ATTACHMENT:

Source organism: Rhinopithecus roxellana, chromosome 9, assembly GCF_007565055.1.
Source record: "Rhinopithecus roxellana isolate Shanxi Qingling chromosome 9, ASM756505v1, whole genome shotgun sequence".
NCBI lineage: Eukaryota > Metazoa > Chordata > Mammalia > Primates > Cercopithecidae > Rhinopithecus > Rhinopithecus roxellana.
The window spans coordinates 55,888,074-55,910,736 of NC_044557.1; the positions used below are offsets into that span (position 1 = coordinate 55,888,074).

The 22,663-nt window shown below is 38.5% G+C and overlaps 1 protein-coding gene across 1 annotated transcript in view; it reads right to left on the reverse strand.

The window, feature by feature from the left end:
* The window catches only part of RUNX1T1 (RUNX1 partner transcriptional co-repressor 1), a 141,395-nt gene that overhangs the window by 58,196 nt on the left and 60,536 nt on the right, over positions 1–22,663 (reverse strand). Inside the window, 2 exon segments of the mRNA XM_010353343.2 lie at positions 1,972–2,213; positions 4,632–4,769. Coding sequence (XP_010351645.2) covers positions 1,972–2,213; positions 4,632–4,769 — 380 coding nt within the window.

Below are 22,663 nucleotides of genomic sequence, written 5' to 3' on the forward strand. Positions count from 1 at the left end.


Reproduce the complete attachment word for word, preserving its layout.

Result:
Source organism: Rhinopithecus roxellana, chromosome 9, assembly GCF_007565055.1.
Source record: "Rhinopithecus roxellana isolate Shanxi Qingling chromosome 9, ASM756505v1, whole genome shotgun sequence".
NCBI lineage: Eukaryota > Metazoa > Chordata > Mammalia > Primates > Cercopithecidae > Rhinopithecus > Rhinopithecus roxellana.
The window spans coordinates 55,888,074-55,910,736 of NC_044557.1; the positions used below are offsets into that span (position 1 = coordinate 55,888,074).

The 22,663-nt window shown below is 38.5% G+C and overlaps 1 protein-coding gene across 1 annotated transcript in view; it reads right to left on the reverse strand.

The window, feature by feature from the left end:
* The window catches only part of RUNX1T1 (RUNX1 partner transcriptional co-repressor 1), a 141,395-nt gene that overhangs the window by 58,196 nt on the left and 60,536 nt on the right, over positions 1–22,663 (reverse strand). Inside the window, 2 exon segments of the mRNA XM_010353343.2 lie at positions 1,972–2,213; positions 4,632–4,769. Coding sequence (XP_010351645.2) covers positions 1,972–2,213; positions 4,632–4,769 — 380 coding nt within the window.

Below are 22,663 nucleotides of genomic sequence, written 5' to 3' on the forward strand. Positions count from 1 at the left end.